Brown Rice Congee (Asian Rice Porridge) Recipe
Congee, also known as Zhou, Kayu, Chok, Jook and other names depending on the culture, is a thick rice porridge made typically from white rice. There are countless variations to how and what it is eaten with. Sometimes it is served as a meal in itself paired with meats, veggies, condiments and other toppings. Other times it's served plain as a side dish with only soy sauce. In most cultures it is served as a breakfast or late supper, but in others is eaten plain as a snack from a street vendor. Because it is well cooked in copious amounts of bone broth (at least this version--it can be made plain in water as well), it is considered food medicine and is easily digestible and good for the digestive tract.
We make a large batch in the crockpot and keep it warm for several days, scooping out a bowl as often as we want it and topping with prepared veggies and condiments in the fridge. Change your toppings up each time to keep it new and enjoyable. This is a wonderful way to get your daily bone broth supplement if you have a hard time drinking plain broth.
Rinse brown rice well and cover with filtered water. Add the acidyfier. Cover and allow to soak for at least 8 hours, but preferably 24.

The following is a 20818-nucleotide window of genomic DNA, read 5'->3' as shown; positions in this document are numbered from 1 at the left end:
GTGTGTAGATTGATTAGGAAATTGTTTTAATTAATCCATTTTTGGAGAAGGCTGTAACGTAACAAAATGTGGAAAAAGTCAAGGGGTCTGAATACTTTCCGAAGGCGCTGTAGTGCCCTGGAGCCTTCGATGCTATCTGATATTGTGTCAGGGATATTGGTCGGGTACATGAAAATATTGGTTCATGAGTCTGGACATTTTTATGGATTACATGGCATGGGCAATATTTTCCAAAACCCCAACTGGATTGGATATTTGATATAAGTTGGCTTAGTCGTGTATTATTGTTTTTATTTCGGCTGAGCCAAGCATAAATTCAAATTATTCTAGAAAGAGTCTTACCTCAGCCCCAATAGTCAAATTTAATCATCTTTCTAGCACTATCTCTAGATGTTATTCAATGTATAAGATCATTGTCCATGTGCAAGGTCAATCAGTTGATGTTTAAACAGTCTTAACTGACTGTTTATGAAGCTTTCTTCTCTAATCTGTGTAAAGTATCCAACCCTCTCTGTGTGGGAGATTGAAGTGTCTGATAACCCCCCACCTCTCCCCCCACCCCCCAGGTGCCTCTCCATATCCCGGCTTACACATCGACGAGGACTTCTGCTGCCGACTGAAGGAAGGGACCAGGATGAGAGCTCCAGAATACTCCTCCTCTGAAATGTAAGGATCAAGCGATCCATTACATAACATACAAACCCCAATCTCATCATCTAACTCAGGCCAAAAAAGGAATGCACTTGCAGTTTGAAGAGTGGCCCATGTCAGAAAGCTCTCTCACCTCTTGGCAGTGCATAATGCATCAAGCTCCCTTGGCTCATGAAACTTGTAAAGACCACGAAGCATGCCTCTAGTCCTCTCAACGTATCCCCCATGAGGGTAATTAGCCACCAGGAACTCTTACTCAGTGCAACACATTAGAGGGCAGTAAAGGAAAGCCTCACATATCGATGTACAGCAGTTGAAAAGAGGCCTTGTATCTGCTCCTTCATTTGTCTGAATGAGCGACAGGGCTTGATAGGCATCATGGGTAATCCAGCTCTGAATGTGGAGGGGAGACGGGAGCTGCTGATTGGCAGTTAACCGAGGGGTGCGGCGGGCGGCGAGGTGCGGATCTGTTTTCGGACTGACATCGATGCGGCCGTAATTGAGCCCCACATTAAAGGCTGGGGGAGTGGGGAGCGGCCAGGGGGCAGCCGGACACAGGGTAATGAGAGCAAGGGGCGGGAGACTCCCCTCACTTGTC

Drain and rinse rice (reserve 10 % soaking water if using the grain water method.)
Place rice, ginger, garlic and chicken stock into a crockpot and set to High. Cook for 6-12 hours or until rice is super soft and broken and the congee is thick and creamy. Or cook on LOW for 10-14 hours then set the crockpot to warm and enjoy for several days (stir often and add more stock/water as necessary to keep it from sticking on the bottom). Be sure to check the crockpot every once in a while during the cooking process and skim off any foam or scum that rises to the surface.
*Fermenting brown rice before cooking it allows to anti-nutrients like phytic acid to break down and the grain to become more digestible. You can ferment your grains by adding live whey drained from yogurt or kefir that has active cultures, raw apple cider vinegar like Bragg's, or by using the grain water method.
The grain water soaking method works by soaking brown rice in plain filtered water for 24 hours, drain off and reserve 10%--which keeps a long time in the fridge. Cook rice in fresh water as usual. Next time, soak your rice in fresh water to cover plus the reserved soaking liquid for 24 hours. Drain, again reserving 10% and cook the rice as usual in fresh water. Repeat this cycle of reserving 10% and always adding the previous reserved soaking water to your next soak and eventually up to 96% of phytic acid will be reduced in 24 hours. Meanwhile you get to eat healthy and nutritious whole grains. Read more about the grain water soaking method here.
**Serve topped with you choice of toppings:
Fried or Carmelized Onions
Cold-pressed sesame oil